Who survived her first week (alone) and in (the adult, working world of) Riga? I did!, I did!
For now my days consist of *eventually* getting to work (more on that later), sitting in a basement that smells like moldy chemicals (don’t ask how I’d know what that smells like) and translating random texts given to me. There’s another girl from the U.S. at the museum, doing the same thing. My first job was to look over the Latvian and English versions of a movie transcript to make sure that what she translated into English=what the guy actually said in Latvian. Then I got to edit that, watch the movie myself, and hand it in as a finished item. Exciting!! It takes a while sometimes, but it’s always a great feeling when a certain task is finished and you know the product is good
Then we worked on translating the Museum of Occupational History’s Education Program’s website (http://www.omip.lv) – this, needless to say, went much faster than the movie. Shorter texts, first off, and you’re not reading in to what is written (like with the interviews in the museum’s movies) – what’s there is there. For now, though, I’ve been given the third movie the museum is going to put out. I get to watch, pause, rewind, watch, rewind, pause, rewind, watch this movie (it’s at least 4 hours of uncut interview material) until I’ve got a word-for-word transcript of what this man is saying. It’s interesting, though, because the people the museum interviews (those who lived through the occupation or deportation to Siberia) are interesting to watch. Some of them have a great sense of humor, which I find amazing, considering what they must have seen and lived through.
Yesterday, however, I didn’t go in to work *GASP*. I had planned on working from home, or from a cafe in the city center, because I don’t want to spend every day with that weird smell in the basement. At noon I had a meeting with the next place I’ll be working at. I came in very late…My relatives have all been telling me, “Don’t worry, you can’t get lost or anything, Riga’s not that big of a place.”, so I looked at the map and saw where I had to go and thought, “It looks far, but, nah, it’s really not that far.” Ooooh, but it was that far. Very far. So I made it there, and after 45 minutes (I thought it would take longer) the meeting was finished and I was free to go. So I went.
On the way to a cafe I ran into some Minnesotans (the Stolceri) and was overly happy to see familiar faces from home. At the cafe I asked for an internet card (like a phone calling card, but for WiFi), but, alas, the internet there hadn’t been working for a week. So I sat like a lost child for a bit, ate some lunch and then left. No work done I was going to meet with relatives at 6 o’clock, but it was only a little past 1 in the afternoon…FIVE HOURS. I almost went crazy.
So I went to one indoor shopping center and walked through all of the floors and stores veeerrryyy slooooowlllyyy. Four hours left! I walked (slowly) to some other stores. Three and a half hours left. Slowly on to the meeting place (department store + grocery store, next to the train station+indoor shopping center), where I walked through whichever floors I could (I had to skip the Men’s department…it might look like I was shopping for a boyfriend instead of clothes or dishes) – SLOWLY. I managed to kill about 10 extra minutes by waiting in line at a register just to ask if a certain pillow case came in 80 x 80 (it didn’t).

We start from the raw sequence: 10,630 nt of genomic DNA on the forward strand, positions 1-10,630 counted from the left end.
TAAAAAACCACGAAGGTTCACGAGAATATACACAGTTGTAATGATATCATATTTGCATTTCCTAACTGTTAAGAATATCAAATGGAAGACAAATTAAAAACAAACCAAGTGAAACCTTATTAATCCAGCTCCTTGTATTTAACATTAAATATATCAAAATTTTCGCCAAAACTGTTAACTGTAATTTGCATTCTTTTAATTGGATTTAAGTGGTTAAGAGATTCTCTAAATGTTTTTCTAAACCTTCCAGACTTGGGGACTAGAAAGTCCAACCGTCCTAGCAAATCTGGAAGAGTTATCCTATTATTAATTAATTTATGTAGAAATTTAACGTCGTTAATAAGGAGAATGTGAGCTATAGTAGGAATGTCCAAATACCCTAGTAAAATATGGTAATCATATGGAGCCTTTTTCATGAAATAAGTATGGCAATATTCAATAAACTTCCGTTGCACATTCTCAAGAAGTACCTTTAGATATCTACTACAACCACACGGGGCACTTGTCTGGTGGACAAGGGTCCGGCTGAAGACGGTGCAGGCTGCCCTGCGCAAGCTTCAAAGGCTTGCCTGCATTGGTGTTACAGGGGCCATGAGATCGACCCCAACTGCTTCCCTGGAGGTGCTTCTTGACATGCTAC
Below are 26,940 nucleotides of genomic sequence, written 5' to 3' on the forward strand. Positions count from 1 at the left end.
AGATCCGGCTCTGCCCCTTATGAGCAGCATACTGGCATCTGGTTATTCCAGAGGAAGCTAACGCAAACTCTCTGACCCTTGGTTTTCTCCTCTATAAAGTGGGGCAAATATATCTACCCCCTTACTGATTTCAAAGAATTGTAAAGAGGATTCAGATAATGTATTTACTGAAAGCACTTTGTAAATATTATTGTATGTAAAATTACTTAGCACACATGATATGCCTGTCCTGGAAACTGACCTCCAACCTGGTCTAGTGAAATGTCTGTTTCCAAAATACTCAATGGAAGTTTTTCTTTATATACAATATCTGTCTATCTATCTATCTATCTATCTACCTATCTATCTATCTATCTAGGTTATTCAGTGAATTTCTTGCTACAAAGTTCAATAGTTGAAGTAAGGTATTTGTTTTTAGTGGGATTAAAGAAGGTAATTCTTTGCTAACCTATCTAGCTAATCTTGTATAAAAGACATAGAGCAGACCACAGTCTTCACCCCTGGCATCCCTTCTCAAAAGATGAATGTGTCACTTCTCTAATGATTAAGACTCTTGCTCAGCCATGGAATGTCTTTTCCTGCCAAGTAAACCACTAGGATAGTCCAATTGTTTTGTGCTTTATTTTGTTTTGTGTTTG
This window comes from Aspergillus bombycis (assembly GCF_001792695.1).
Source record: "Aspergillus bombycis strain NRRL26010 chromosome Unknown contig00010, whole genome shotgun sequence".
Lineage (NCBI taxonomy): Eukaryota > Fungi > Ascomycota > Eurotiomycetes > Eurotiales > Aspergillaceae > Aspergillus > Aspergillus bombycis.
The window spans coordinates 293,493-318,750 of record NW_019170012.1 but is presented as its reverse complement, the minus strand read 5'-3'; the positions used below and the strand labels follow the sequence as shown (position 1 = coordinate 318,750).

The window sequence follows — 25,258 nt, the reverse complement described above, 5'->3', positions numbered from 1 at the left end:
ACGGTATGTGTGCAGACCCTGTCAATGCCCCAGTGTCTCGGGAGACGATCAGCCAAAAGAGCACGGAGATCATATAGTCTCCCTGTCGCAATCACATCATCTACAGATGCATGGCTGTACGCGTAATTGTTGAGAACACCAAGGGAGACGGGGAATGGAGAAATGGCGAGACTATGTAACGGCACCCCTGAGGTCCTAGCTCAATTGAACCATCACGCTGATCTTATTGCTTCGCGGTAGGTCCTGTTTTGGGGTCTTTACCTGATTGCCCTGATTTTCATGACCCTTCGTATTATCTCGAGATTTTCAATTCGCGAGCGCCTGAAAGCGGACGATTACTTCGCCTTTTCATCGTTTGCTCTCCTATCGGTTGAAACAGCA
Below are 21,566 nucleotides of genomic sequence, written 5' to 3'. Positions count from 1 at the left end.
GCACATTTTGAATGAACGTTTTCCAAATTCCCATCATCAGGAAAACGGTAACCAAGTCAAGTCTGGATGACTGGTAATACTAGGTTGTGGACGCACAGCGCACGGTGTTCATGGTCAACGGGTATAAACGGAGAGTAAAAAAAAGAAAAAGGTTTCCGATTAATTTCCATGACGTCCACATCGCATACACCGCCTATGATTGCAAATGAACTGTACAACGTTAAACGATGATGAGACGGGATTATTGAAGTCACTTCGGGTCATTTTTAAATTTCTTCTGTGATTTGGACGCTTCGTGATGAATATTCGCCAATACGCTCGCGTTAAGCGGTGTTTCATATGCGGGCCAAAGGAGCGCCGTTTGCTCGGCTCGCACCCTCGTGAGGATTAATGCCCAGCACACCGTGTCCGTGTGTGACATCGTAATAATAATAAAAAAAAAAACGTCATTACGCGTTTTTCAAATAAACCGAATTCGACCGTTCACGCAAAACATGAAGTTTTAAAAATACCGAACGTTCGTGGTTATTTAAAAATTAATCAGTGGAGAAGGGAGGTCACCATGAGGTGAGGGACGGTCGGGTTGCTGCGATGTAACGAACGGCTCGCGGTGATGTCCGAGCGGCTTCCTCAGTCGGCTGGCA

Then I dragged myself through the train station and shopping center (also slowly – hence ‘dragged’). Then I headed back to the place I was supposed to meet my relatives….still 30 minutes left. I feel like I never want to go shopping again. Seriously – five hours of forcing myself to walk through stores?!?! What kind of nutcase am I? It was terrible, absolutely terrible.
Now, I would have gone home during this time, but for one defining factor: traffic. During certain times (=pretty much always) there is heavy traffic where I live now. It’s a huge road that heads in the direction of another large city in Latvia, so there are trucks and cars, plus the public transportation vehicles. Normally, it should take the trolley only 15 minutes to get to the city center. However, during rush-traffic, I wait for no less than 30 minutes for the trolley to get there, and anywhere up to 30-40 minutes to get to the city center. It’s extremely frustrating, so as you might guess, trying to get home and then back…could take around two hours–which, although it would aid my goal in killing time, would make me want to kick things. For some reason five hours of waiting somewhere where I can freely move around is less terrible than sitting in a stationary trolley for a similar amount of time.
I have figured out, however, that if I walk 3 or 4 blocks up the street, I can catch a tram to the city center. The tram doesn’t come as frequently as the trolley (should), but it also doesn’t follow the same traffic laws (in a way). So if anything, I can be moving.
This post is already a novel – today I’m planning on going to a cultural festival to see some music groups perform, and some people dressed as warriors fight. Let’s just hope it doesn’t rain again today!
p.s. I’m alive, well, and tired.